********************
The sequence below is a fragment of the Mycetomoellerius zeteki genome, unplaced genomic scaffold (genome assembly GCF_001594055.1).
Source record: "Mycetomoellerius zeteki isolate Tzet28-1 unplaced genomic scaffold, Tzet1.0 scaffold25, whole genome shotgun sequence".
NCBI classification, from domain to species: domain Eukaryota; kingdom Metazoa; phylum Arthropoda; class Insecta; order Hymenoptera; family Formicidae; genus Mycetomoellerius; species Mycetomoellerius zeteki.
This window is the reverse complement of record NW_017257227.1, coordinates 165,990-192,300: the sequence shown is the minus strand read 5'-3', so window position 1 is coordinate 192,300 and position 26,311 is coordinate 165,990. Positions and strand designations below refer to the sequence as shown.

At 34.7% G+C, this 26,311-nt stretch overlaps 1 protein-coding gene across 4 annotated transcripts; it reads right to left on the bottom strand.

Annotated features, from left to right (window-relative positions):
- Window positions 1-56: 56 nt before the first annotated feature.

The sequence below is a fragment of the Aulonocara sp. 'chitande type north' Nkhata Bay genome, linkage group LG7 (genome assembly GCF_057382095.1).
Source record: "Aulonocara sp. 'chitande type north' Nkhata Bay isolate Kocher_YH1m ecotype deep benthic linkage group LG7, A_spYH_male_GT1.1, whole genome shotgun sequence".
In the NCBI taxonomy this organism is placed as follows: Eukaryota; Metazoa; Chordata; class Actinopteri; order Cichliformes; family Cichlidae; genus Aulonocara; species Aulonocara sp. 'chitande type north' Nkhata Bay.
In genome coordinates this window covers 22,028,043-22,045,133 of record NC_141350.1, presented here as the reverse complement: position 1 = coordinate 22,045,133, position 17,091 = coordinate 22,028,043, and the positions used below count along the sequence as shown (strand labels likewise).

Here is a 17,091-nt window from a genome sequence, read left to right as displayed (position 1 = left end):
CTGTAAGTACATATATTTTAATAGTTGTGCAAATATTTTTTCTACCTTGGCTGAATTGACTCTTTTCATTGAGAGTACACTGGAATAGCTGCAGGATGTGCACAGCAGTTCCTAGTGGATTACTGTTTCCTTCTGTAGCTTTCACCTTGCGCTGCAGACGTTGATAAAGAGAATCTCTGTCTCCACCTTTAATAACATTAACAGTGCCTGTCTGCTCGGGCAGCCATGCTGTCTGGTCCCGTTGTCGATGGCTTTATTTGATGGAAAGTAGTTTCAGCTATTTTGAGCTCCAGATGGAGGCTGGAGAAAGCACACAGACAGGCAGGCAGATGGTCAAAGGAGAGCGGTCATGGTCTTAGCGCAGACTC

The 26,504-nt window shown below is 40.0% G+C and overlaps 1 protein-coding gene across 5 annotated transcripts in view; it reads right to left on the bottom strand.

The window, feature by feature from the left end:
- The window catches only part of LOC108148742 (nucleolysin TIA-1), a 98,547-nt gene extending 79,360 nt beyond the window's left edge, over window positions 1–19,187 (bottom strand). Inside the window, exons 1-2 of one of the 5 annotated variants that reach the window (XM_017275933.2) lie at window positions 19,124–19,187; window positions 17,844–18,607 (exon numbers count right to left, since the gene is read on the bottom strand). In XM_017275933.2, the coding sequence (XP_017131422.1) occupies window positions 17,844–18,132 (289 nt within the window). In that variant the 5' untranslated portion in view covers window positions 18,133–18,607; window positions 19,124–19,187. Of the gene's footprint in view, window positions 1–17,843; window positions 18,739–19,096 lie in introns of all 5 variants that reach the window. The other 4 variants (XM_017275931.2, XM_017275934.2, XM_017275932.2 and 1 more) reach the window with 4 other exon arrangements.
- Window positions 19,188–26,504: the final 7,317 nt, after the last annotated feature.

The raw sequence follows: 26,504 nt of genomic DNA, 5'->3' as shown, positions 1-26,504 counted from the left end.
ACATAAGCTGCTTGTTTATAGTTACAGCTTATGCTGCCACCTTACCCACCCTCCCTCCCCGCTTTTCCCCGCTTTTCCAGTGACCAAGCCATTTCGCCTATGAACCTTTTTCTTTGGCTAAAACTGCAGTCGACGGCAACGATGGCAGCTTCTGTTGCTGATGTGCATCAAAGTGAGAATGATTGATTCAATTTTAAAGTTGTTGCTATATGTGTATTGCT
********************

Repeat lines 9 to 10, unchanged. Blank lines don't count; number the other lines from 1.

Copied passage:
Source record: "Aulonocara sp. 'chitande type north' Nkhata Bay isolate Kocher_YH1m ecotype deep benthic linkage group LG7, A_spYH_male_GT1.1, whole genome shotgun sequence".
In the NCBI taxonomy this organism is placed as follows: Eukaryota; Metazoa; Chordata; class Actinopteri; order Cichliformes; family Cichlidae; genus Aulonocara; species Aulonocara sp. 'chitande type north' Nkhata Bay.